I have done my best to make this review spoiler-free, and will mark potentially significant spoilers with **.

Well, fam, after Avengers: Endgame, I didn’t know if Marvel could keep me interested in the MCU. My love of Iron Man (and RDJ) was a driving force in my investment in the universe, the primary question that ‘Far From Home’ seeks to answer as the world (both the fictional and literal) seeks to move on from the universe-changing events in Endgame is, well, now that Tony Stark is gone, who is going to be the next Iron Man?

What do we do now that our favs are gone?

By The Collectress

Remakes and sequels seem to be the theme of the summer movie season, and studios are counting on recognizable franchises, and stars, to bring in the dollars from all the kids on summer break.

Men In Black: International is the first of [too] many sequels or reboots this summer, and, well, aside from the star power, it’s, um…got a cute alien?

It seems to be en vogue to make a biopic about a rockstar struggling with identity and fame. (Even more so if the rockstar wore a lot of sequins and took a lot of drugs…but then, what rockstar in the early 70s didn’t?)

Following the success of last year’s Bohemian Rhapsody, director Dexter Fletcher (who took over the Queen biopic after Bryan Singer was fired) helms this film that is part musical, part biography, and part fantasy. It follows John from childhood until the 1980s, through some of the most turbulent moments of his life, and does not shy away from depicting the highs and lows of his career. Behind the glitter and the spectacle is a very honest approach to the storytelling.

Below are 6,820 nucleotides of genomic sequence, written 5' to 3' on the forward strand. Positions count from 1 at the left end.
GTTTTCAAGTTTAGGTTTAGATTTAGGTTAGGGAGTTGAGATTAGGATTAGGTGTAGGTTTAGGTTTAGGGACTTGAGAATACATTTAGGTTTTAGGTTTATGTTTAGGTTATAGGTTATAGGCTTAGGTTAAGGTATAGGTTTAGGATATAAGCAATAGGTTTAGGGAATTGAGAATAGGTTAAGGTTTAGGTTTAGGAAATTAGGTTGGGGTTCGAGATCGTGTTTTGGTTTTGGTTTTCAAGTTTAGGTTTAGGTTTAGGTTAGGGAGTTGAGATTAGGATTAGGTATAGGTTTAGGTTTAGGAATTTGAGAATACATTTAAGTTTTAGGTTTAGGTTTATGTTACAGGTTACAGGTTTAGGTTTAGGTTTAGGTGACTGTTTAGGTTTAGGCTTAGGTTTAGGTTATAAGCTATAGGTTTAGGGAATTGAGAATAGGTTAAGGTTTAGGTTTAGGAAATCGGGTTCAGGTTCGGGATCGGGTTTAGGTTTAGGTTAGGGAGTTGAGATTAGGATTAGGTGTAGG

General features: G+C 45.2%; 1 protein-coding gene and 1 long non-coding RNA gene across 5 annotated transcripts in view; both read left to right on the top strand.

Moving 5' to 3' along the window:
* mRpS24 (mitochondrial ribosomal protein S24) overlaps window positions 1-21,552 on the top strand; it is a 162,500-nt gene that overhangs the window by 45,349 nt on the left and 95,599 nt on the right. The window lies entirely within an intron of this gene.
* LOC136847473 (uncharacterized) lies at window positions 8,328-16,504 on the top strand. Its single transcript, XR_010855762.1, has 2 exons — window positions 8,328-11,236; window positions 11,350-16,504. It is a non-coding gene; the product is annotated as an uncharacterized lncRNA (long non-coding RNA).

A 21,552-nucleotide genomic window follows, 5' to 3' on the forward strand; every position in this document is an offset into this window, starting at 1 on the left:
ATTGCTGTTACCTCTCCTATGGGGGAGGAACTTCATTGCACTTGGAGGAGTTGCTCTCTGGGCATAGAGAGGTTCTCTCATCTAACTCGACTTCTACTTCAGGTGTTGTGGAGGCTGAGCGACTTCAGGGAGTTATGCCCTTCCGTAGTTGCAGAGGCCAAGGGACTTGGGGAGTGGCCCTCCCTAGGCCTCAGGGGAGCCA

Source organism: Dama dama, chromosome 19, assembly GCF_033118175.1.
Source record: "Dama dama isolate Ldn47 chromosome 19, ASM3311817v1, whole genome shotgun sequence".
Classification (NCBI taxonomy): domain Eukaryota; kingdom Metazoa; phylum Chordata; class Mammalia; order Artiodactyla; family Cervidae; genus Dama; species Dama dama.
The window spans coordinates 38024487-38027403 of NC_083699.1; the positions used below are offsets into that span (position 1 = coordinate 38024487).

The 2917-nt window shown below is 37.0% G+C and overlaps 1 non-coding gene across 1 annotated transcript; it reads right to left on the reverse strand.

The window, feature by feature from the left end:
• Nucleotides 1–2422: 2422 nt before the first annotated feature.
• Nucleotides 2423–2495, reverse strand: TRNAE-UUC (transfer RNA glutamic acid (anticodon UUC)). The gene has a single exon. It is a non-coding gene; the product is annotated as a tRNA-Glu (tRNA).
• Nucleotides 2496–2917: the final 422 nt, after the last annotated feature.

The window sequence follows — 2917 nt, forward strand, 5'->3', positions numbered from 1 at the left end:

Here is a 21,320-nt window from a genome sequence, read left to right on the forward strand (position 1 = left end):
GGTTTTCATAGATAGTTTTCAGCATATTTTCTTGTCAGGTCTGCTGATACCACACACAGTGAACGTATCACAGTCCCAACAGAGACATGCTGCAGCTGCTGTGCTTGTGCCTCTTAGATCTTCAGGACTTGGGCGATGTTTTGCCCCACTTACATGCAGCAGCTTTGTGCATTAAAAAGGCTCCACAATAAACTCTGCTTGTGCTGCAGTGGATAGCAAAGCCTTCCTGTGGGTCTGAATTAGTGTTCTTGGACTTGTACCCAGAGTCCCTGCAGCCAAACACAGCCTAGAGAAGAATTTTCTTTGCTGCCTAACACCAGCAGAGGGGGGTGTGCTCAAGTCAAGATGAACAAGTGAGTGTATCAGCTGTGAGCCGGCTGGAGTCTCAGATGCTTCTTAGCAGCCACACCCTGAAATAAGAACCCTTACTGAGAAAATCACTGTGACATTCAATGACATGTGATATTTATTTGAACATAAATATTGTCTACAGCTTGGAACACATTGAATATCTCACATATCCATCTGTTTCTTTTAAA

Rocketman is more than just the story of a rockstar’s rise to fame; it’s the love story of Elton John. 

Most of the Collective crew and I consider ourselves devout Tolkienites, and when a panel and a screening of the Tolkien film was announced at WonderCon, we made sure to wear our finest Elf attire to the event. We were fortunate enough to speak with director Dome Karukoski after the screening (during which he complimented our cosplays, but that’s neither nor there). Shortly after WonderCon, we were invited via a friend to attend the Los Angeles premiere on May 8.

Seeing the film for a second time proved that it is just as heartwarming and tender as it was when we first saw it last month. Tolkien is a film meant for his fans: it paints a picture of a young man whose imagination was strengthened and nurtured by the fellowship and love of the people surrounding him in his youth.

By The Collectress

I have done my best to keep this spoiler-free (and it wasn’t easy, believe me), and will tag any potential spoilers with**. 

I don’t really know what to say about this film, the closing act of a story arc that has captivated us for eleven years. In 2008, before Disney bought Marvel, before superhero swag was omnipresent in stores, before most of us knew what a “Mjolnir” was, Marvel took a risk, and produced its first self-financed film: Ironman. 

11 years and 21 films later, the same studio, now backed by Disney, has brought us the finale to the story that began with just Tony Stark in a cave, a bucket of tools, and an idea.

Iron Man (2008)
Robert Downey Jr

Last year, when I wrote my review of ‘Infinity War’, I wondered if the payoff in the fourth Avengers movie would be worth the wait. I also described Infinity War as ‘the most ambitious superhero movie ever made’, and, well, if Infinity War was ten years of ambition, Endgame is the culmination of that ambition.